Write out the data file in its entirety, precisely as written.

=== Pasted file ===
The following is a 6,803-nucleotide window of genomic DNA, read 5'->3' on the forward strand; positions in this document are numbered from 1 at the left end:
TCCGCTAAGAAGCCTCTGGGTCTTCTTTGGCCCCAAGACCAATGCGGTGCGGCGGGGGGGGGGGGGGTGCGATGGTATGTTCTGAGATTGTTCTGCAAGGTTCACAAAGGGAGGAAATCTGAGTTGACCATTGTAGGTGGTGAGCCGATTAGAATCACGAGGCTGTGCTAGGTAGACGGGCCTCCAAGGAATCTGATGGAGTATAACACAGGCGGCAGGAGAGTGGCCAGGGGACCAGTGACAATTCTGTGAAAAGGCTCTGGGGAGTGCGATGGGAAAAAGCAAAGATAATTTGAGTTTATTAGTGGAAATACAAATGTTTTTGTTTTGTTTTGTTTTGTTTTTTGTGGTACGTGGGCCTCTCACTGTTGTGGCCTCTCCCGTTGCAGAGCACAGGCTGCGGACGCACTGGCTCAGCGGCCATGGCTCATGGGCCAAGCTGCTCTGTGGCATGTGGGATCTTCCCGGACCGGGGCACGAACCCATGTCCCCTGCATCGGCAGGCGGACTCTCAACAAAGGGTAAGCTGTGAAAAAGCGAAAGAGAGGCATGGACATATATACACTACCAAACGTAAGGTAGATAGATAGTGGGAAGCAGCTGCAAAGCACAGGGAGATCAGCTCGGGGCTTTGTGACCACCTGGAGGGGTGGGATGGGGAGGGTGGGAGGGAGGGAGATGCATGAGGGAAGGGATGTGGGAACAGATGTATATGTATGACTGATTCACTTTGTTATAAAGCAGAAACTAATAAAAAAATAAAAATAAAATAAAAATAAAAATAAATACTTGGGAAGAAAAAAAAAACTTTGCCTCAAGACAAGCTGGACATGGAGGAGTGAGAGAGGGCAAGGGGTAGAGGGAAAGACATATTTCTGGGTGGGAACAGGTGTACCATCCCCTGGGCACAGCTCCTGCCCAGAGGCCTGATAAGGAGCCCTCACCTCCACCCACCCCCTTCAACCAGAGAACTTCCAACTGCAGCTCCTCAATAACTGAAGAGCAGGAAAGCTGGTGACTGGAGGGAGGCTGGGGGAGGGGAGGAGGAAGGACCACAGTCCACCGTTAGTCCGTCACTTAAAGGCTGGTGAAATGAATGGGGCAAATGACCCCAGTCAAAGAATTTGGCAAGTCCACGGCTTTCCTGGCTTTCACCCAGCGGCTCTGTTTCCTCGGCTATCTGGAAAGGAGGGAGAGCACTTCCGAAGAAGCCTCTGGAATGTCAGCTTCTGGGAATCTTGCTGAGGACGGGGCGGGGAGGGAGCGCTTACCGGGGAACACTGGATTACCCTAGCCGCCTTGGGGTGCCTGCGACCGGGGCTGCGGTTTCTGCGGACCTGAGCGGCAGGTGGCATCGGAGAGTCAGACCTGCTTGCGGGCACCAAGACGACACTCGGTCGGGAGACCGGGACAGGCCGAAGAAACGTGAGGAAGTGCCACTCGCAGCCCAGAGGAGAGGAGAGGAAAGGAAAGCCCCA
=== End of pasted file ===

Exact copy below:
The following is a 6,803-nucleotide window of genomic DNA, read 5'->3' on the forward strand; positions in this document are numbered from 1 at the left end:
TCCGCTAAGAAGCCTCTGGGTCTTCTTTGGCCCCAAGACCAATGCGGTGCGGCGGGGGGGGGGGGGGTGCGATGGTATGTTCTGAGATTGTTCTGCAAGGTTCACAAAGGGAGGAAATCTGAGTTGACCATTGTAGGTGGTGAGCCGATTAGAATCACGAGGCTGTGCTAGGTAGACGGGCCTCCAAGGAATCTGATGGAGTATAACACAGGCGGCAGGAGAGTGGCCAGGGGACCAGTGACAATTCTGTGAAAAGGCTCTGGGGAGTGCGATGGGAAAAAGCAAAGATAATTTGAGTTTATTAGTGGAAATACAAATGTTTTTGTTTTGTTTTGTTTTGTTTTTTGTGGTACGTGGGCCTCTCACTGTTGTGGCCTCTCCCGTTGCAGAGCACAGGCTGCGGACGCACTGGCTCAGCGGCCATGGCTCATGGGCCAAGCTGCTCTGTGGCATGTGGGATCTTCCCGGACCGGGGCACGAACCCATGTCCCCTGCATCGGCAGGCGGACTCTCAACAAAGGGTAAGCTGTGAAAAAGCGAAAGAGAGGCATGGACATATATACACTACCAAACGTAAGGTAGATAGATAGTGGGAAGCAGCTGCAAAGCACAGGGAGATCAGCTCGGGGCTTTGTGACCACCTGGAGGGGTGGGATGGGGAGGGTGGGAGGGAGGGAGATGCATGAGGGAAGGGATGTGGGAACAGATGTATATGTATGACTGATTCACTTTGTTATAAAGCAGAAACTAATAAAAAAATAAAAATAAAATAAAAATAAAAATAAATACTTGGGAAGAAAAAAAAAACTTTGCCTCAAGACAAGCTGGACATGGAGGAGTGAGAGAGGGCAAGGGGTAGAGGGAAAGACATATTTCTGGGTGGGAACAGGTGTACCATCCCCTGGGCACAGCTCCTGCCCAGAGGCCTGATAAGGAGCCCTCACCTCCACCCACCCCCTTCAACCAGAGAACTTCCAACTGCAGCTCCTCAATAACTGAAGAGCAGGAAAGCTGGTGACTGGAGGGAGGCTGGGGGAGGGGAGGAGGAAGGACCACAGTCCACCGTTAGTCCGTCACTTAAAGGCTGGTGAAATGAATGGGGCAAATGACCCCAGTCAAAGAATTTGGCAAGTCCACGGCTTTCCTGGCTTTCACCCAGCGGCTCTGTTTCCTCGGCTATCTGGAAAGGAGGGAGAGCACTTCCGAAGAAGCCTCTGGAATGTCAGCTTCTGGGAATCTTGCTGAGGACGGGGCGGGGAGGGAGCGCTTACCGGGGAACACTGGATTACCCTAGCCGCCTTGGGGTGCCTGCGACCGGGGCTGCGGTTTCTGCGGACCTGAGCGGCAGGTGGCATCGGAGAGTCAGACCTGCTTGCGGGCACCAAGACGACACTCGGTCGGGAGACCGGGACAGGCCGAAGAAACGTGAGGAAGTGCCACTCGCAGCCCAGAGGAGAGGAGAGGAAAGGAAAGCCCCA